self.imageView.image = [self.imageView.image imageWithRenderingMode:UIImageRenderingModeAlwaysTemplate];

On iOS 8

The UIImage is properly decoded and its renderingMode property reflects what was chosen in the xcassets file but the image is not tinted.

To workaround, you have two options:

  1. Set the tintColor property in the User Defined Runtime Attributes instead of the Attributes inspector pane.

or

  1. Manually reset the tintColor:
UIColor *tintColor = self.imageView.tintColor;
self.imageView.tintColor = nil;
self.imageView.tintColor = tintColor;

You can pick your preferred option, both properly tint the image.

(If you are compiling with Xcode 6.2, just doing self.imageView.tintColor = self.imageView.tintColor; is enough but this doesn’t work anymore if you are compiling with Xcode 6.3)

Conclusion

If you need to support both iOS 7 and iOS 8, you’ll need both workarounds. If you only have to support iOS 8, only one workaround is needed.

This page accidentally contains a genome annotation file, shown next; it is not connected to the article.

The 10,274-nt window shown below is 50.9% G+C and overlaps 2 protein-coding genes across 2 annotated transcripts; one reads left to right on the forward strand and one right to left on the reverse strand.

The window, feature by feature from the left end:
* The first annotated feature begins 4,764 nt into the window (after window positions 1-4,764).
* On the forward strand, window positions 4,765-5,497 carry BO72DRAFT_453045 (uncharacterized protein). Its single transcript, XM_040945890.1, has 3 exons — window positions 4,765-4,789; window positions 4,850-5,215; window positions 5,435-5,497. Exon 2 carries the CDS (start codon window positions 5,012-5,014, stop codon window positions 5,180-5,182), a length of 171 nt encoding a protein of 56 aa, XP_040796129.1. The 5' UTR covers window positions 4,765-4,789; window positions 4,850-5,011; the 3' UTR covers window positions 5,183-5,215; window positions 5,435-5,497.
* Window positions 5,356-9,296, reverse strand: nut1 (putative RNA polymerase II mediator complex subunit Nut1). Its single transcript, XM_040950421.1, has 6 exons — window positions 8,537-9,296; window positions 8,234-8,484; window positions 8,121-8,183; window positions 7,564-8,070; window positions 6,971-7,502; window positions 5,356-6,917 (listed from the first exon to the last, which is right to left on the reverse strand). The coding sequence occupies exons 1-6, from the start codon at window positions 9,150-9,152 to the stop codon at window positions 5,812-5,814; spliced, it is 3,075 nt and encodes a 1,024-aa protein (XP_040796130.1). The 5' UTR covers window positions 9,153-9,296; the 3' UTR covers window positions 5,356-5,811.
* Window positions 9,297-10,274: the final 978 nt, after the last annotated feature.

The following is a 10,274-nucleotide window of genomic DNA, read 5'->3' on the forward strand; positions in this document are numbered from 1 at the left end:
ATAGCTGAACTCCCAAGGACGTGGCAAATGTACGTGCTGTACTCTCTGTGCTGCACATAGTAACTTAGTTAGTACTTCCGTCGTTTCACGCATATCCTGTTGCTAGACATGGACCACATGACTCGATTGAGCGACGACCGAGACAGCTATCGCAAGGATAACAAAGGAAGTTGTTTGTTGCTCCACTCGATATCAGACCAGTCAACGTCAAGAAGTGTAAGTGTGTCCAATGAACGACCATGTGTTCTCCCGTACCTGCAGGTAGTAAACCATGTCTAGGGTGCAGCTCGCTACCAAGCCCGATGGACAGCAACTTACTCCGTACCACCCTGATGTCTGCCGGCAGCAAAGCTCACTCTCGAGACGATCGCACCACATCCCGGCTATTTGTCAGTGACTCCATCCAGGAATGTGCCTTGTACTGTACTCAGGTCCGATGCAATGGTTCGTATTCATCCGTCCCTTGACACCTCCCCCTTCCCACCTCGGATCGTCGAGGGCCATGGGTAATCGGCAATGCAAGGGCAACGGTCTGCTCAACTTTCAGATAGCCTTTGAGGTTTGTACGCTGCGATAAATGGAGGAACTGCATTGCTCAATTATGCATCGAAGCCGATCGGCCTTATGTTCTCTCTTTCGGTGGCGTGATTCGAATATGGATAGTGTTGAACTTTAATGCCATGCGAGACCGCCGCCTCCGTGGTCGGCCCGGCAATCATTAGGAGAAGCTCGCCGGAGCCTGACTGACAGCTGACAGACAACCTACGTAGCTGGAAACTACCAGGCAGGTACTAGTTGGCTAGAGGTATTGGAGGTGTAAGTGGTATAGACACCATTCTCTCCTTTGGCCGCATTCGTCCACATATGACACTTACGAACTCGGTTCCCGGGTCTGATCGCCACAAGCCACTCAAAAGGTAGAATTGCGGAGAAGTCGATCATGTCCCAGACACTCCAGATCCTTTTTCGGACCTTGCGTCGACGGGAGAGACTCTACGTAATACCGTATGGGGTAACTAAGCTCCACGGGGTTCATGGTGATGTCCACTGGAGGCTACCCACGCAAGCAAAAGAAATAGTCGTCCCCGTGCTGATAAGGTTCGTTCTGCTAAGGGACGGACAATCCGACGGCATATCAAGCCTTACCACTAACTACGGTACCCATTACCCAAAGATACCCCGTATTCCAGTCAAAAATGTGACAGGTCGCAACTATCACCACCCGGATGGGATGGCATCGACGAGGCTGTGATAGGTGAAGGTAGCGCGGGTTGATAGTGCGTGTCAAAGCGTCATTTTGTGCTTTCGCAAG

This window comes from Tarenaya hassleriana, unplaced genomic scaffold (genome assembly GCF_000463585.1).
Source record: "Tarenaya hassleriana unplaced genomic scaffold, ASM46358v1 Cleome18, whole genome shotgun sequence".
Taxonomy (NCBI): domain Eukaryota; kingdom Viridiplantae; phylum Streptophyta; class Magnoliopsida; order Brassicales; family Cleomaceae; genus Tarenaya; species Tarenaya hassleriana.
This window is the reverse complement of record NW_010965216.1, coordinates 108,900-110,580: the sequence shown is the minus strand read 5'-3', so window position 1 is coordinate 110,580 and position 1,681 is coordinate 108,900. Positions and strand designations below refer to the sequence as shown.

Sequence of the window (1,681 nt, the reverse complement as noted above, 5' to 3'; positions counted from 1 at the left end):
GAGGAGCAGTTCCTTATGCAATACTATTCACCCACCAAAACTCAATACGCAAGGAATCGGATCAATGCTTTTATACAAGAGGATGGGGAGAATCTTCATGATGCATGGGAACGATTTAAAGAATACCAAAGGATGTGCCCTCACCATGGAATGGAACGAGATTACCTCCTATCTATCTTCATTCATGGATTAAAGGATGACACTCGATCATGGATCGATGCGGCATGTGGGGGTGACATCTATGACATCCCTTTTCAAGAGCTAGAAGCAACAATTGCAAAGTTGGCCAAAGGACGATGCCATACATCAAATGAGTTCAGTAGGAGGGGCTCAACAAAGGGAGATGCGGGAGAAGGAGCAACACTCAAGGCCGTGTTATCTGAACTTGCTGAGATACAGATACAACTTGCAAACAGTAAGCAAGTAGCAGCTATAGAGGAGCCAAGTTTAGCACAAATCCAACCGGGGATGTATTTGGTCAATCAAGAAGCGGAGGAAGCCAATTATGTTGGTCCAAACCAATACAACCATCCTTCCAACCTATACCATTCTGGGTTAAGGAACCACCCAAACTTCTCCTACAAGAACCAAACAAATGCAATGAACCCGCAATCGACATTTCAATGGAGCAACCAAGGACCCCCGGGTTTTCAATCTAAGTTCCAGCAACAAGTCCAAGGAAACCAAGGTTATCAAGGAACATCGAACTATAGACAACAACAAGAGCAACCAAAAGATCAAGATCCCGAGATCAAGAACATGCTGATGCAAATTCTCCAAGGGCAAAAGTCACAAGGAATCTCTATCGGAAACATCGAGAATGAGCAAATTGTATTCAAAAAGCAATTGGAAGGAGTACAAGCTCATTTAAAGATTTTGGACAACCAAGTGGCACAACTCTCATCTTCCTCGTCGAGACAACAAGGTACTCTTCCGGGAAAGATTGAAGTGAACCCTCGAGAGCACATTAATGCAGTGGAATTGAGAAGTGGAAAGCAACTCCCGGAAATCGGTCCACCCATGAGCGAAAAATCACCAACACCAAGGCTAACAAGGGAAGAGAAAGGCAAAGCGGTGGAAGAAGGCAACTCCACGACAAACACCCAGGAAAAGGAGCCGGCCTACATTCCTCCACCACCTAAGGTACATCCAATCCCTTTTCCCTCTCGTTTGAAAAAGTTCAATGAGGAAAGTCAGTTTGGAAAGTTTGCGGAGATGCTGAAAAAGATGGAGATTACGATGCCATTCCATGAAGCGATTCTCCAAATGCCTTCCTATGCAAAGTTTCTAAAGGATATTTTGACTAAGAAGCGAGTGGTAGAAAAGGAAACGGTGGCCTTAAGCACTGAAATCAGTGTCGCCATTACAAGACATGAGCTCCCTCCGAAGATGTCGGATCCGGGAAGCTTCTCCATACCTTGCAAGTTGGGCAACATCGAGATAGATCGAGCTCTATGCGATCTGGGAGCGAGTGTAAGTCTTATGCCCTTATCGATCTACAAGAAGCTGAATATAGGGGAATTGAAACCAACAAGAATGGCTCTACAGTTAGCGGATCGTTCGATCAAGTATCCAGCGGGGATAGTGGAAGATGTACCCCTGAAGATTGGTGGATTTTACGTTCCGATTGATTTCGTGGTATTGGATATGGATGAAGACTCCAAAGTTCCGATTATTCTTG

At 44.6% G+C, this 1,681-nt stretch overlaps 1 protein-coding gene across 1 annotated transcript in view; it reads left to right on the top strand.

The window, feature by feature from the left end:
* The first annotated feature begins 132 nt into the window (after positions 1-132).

• 2
    Thanks. Only workaround #2 is working for me in Xcode 7 and iOS 8. – surfrider Dec 23 '15 at 11:14
  • 3
    I confirm that the workaround for iOS 8 is also valable for iOS 9. – Michael Pirotte Jan 28 '16 at 8:45
  • 1
    I am definitely seeing the same thing on Xcode 7 -- the user attribute workaround was fine. Thanks! – Geoffrey Wiseman Aug 15 '16 at 14:22
  • manually resetting the tintColor in awakeFromNib did it! (the image was set to template in the .xcassets catalog too, otherwise you'd have to make a template image from the original). Thanks!! – horseshoe7 Feb 20 '17 at 10:22
15

Setting imageView RenderingMode to use the tint color in the storyboard can be reduced to a one-liner:

[self.imageView setImage:[self.imageView.image imageWithRenderingMode:UIImageRenderingModeAlwaysTemplate]];

Then the image and tint color can all be set in the Storyboard.

13

You may fix .xib issues with an extension:

import UIKit

// fixing Bug in XCode
// http://openradar.appspot.com/18448072
extension UIImageView {
    override open func awakeFromNib() {
        super.awakeFromNib()
        self.tintColorDidChange()
    }
}

Source: https://gist.github.com/buechner/3b97000a6570a2bfbc99c005cb010bac

Amazing, this bug has been around for like 4-5 years now.

  • 3
    This should be selected as the answer – farzadshbfn Jun 19 '18 at 12:37